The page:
“Entrusted” is the most proper English equivalent of the original Greek.

Entrusted conveys a meaning that

The care and wellbeing of property

Is handed over from one person to another.

Stewardship is the responsibility,

With the understanding

That a future accounting is expected.

 

Pay careful attention:

The slaves entrusted with both 5 and 2 talents, respectively,

Took initiative,

Took risks with their master’s property.

 

They identified opportunity,

Deemed the risks manageable,

Within the bounds of responsible stewardship.

Then they boldly grabbed the opportunity when it presented itself.

Seize the day!

There was nothing passive about their approach.

They eagerly,

Actively,

Sought the opportunity to double their master’s money.

 

When it comes to Jesus Christ

Risk takers shoot and score.

 

What about the guy who played the safe card?

That guy was entrusted with just one talent.

Obviously the master didn’t think that guy

Was the sharpest knife in the drawer.

He took a different approach.

He made an assumption about his master that was wrong.

He assumed his master was a harsh man,

Harvesting what wasn’t his,

Reaping what he had not planted.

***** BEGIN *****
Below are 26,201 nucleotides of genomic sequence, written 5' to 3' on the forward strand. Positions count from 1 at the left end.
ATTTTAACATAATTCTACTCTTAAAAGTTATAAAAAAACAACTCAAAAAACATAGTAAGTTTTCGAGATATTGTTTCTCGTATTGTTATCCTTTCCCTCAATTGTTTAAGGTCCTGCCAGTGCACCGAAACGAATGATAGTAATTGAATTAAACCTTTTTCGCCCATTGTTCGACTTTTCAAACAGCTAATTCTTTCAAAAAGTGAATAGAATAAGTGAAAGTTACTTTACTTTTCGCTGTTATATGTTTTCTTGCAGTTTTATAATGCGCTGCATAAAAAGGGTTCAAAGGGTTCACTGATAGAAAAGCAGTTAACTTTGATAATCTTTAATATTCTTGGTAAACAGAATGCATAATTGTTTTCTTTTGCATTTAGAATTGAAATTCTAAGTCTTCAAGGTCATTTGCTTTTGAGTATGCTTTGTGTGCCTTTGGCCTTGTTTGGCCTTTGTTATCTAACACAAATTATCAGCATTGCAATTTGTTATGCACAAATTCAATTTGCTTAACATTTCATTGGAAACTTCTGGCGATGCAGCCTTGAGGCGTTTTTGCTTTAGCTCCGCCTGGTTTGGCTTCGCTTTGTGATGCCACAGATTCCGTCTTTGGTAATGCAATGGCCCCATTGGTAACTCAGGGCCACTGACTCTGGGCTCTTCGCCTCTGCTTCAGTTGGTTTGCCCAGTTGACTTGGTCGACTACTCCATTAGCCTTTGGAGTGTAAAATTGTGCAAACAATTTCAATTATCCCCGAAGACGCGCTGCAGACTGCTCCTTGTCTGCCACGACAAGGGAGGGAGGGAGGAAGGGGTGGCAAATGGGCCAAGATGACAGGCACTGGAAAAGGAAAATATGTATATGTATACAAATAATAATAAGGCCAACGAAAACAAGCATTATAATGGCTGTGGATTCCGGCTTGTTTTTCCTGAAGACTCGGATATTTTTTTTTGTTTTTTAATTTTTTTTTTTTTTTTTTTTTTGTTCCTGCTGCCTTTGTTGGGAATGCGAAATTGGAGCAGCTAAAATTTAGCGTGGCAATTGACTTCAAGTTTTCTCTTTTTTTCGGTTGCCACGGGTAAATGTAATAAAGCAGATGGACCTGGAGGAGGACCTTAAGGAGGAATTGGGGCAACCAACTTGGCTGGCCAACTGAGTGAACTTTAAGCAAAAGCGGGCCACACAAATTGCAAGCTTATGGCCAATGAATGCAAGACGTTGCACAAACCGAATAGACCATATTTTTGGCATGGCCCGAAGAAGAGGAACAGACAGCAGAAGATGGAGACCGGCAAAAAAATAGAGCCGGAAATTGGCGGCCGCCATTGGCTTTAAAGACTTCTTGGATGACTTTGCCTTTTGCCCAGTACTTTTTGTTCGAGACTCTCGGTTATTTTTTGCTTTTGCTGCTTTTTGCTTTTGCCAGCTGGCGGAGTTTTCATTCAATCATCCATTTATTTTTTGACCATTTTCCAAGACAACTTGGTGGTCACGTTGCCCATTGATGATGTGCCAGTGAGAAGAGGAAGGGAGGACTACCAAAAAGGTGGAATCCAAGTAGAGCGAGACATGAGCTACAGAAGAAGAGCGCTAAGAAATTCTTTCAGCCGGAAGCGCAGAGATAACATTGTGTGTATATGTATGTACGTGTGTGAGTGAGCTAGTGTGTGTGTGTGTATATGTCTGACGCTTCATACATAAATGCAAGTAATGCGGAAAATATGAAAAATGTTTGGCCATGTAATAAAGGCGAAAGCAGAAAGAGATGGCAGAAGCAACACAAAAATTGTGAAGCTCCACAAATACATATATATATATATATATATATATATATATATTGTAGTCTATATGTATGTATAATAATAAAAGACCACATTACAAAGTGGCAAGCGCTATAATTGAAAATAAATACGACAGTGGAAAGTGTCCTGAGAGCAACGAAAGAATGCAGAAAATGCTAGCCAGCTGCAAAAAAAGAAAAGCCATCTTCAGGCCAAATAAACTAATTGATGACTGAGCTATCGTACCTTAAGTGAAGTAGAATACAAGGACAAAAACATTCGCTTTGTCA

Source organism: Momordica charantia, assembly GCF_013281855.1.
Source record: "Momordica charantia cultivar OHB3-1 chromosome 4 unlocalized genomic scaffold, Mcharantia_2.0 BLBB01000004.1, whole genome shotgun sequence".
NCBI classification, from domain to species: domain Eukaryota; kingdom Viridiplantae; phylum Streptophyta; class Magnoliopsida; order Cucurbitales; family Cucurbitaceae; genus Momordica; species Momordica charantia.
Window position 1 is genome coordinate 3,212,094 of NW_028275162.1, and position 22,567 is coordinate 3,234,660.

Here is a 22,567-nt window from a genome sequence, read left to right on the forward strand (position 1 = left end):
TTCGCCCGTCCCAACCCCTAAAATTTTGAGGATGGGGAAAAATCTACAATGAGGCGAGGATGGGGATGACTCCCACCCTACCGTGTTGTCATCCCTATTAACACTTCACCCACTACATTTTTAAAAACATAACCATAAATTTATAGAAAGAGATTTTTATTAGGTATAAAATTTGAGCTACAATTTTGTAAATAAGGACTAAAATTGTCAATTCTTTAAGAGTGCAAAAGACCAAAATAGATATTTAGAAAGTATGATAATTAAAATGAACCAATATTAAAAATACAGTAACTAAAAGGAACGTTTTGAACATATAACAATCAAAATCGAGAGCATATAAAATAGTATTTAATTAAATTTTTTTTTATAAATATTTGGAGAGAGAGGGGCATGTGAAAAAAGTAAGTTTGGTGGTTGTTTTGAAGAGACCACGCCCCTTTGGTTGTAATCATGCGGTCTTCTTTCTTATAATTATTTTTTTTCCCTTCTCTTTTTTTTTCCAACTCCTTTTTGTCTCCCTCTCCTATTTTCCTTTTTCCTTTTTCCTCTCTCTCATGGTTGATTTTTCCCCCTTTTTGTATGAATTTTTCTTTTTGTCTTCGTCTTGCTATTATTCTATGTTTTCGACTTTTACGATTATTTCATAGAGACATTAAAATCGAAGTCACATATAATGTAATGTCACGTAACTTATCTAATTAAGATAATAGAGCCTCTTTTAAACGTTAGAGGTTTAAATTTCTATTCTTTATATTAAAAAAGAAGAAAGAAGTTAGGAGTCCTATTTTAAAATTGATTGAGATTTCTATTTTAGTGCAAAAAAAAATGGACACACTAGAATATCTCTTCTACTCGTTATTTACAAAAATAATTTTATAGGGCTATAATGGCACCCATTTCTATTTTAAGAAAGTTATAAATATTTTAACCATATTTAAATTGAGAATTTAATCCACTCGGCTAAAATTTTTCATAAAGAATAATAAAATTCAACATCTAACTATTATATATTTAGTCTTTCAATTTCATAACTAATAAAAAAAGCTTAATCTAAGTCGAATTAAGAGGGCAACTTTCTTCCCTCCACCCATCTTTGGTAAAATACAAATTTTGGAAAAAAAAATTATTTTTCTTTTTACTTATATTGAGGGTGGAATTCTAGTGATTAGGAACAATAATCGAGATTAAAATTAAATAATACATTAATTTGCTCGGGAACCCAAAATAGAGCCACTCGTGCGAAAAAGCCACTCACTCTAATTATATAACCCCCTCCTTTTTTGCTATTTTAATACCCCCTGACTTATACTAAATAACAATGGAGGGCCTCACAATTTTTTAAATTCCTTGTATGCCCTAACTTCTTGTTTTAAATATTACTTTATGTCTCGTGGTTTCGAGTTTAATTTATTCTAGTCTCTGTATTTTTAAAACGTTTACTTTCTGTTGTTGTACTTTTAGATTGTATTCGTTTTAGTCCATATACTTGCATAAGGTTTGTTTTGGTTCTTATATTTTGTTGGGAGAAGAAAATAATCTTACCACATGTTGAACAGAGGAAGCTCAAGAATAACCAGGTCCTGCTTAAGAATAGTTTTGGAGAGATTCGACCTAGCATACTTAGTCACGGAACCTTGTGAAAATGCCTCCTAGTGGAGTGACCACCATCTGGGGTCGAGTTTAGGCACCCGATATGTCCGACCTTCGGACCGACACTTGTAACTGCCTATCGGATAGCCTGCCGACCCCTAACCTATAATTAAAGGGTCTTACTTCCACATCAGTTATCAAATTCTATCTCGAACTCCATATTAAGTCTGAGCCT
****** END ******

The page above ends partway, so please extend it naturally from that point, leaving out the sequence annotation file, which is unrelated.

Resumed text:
That guy could not have been more mistaken.

Based on wrong information,

His response was to bury the talent in the back yard and to wait it out.

His response was passive and motivated by fear.

His method was maintaining the status quo;

Doing just the bare minimum

With the hope of simply flying under the radar,

Just slipping by.

 

Don’t be that guy.

 

The master returns and demands an audit.

To the risk takers, praise is awarded.

The floodgates of generosity are opened.

Prosperous stewardship is the metric used for assessment.

 

To those who prospered

Are given more responsibility

Even as they are welcomed into the joy of their master.

 

If the third worker had any sense about him at his point

He was probably thinking to himself,

 “Wait a minute!”

“The master is harsh, not benevolent and generous.”

“How can this be?”

 

So when he is called forward and asked for an accounting,

The third worker begins with an excuse,

An attempt to justify his behavior.

Parents, when you ask your chocolate covered child,

“Who ate the candy bar?”

 And your baby begins with a justification,

An excuse,

You know you’re in for some entertainment!

 

The response was off the charts!

 

The master reared back and raged,

“‘You wicked and lazy slave!’”

You made assumptions about me, that I was harsh and a thief?

I’ll show you what a thief I am,

“’Take the talent from him and give it to the one with the ten talents.’”

I’ll show you how harsh I am,

“’As for this worthless slave, throw him into the outer darkness, where there will be weeping and gnashing of teeth.’”

Darkness.

Tears.

Monsters.

 

Jesus leaves us with standing

 

With the left foot in one canoe

And the right foot in another.

We are forced into a dilemma

And will have to make a snap decision.